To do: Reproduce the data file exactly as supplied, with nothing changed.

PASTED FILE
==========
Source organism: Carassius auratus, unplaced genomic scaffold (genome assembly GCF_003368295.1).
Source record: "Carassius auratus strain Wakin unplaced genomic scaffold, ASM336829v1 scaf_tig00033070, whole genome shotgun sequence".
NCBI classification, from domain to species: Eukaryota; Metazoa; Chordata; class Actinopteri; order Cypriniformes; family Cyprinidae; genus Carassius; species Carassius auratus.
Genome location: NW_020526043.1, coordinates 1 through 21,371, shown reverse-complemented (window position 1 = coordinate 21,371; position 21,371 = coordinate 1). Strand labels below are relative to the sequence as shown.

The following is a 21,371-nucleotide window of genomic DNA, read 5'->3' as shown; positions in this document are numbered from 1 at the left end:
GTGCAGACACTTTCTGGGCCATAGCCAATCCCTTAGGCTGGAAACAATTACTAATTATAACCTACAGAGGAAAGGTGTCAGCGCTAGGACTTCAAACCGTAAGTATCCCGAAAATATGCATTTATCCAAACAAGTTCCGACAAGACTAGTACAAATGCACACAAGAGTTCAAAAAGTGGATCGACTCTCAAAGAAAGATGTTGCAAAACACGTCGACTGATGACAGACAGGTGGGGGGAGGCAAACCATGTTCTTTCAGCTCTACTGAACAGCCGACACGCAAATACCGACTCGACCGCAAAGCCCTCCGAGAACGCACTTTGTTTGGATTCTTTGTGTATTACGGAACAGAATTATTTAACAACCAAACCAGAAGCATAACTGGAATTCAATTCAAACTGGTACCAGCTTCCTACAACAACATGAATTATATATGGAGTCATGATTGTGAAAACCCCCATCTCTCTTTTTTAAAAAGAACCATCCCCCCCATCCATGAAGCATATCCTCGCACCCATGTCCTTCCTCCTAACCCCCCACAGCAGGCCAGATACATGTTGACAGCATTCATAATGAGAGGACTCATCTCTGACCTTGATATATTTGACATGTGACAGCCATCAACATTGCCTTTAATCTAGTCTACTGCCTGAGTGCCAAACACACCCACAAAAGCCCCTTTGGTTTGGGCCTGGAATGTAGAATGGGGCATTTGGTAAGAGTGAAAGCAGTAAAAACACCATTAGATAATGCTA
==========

Source organism: Carassius auratus, unplaced genomic scaffold (genome assembly GCF_003368295.1).
Source record: "Carassius auratus strain Wakin unplaced genomic scaffold, ASM336829v1 scaf_tig00033070, whole genome shotgun sequence".
NCBI classification, from domain to species: Eukaryota; Metazoa; Chordata; class Actinopteri; order Cypriniformes; family Cyprinidae; genus Carassius; species Carassius auratus.
Genome location: NW_020526043.1, coordinates 1 through 21,371, shown reverse-complemented (window position 1 = coordinate 21,371; position 21,371 = coordinate 1). Strand labels below are relative to the sequence as shown.

The following is a 21,371-nucleotide window of genomic DNA, read 5'->3' as shown; positions in this document are numbered from 1 at the left end:
GTGCAGACACTTTCTGGGCCATAGCCAATCCCTTAGGCTGGAAACAATTACTAATTATAACCTACAGAGGAAAGGTGTCAGCGCTAGGACTTCAAACCGTAAGTATCCCGAAAATATGCATTTATCCAAACAAGTTCCGACAAGACTAGTACAAATGCACACAAGAGTTCAAAAAGTGGATCGACTCTCAAAGAAAGATGTTGCAAAACACGTCGACTGATGACAGACAGGTGGGGGGAGGCAAACCATGTTCTTTCAGCTCTACTGAACAGCCGACACGCAAATACCGACTCGACCGCAAAGCCCTCCGAGAACGCACTTTGTTTGGATTCTTTGTGTATTACGGAACAGAATTATTTAACAACCAAACCAGAAGCATAACTGGAATTCAATTCAAACTGGTACCAGCTTCCTACAACAACATGAATTATATATGGAGTCATGATTGTGAAAACCCCCATCTCTCTTTTTTAAAAAGAACCATCCCCCCCATCCATGAAGCATATCCTCGCACCCATGTCCTTCCTCCTAACCCCCCACAGCAGGCCAGATACATGTTGACAGCATTCATAATGAGAGGACTCATCTCTGACCTTGATATATTTGACATGTGACAGCCATCAACATTGCCTTTAATCTAGTCTACTGCCTGAGTGCCAAACACACCCACAAAAGCCCCTTTGGTTTGGGCCTGGAATGTAGAATGGGGCATTTGGTAAGAGTGAAAGCAGTAAAAACACCATTAGATAATGCTA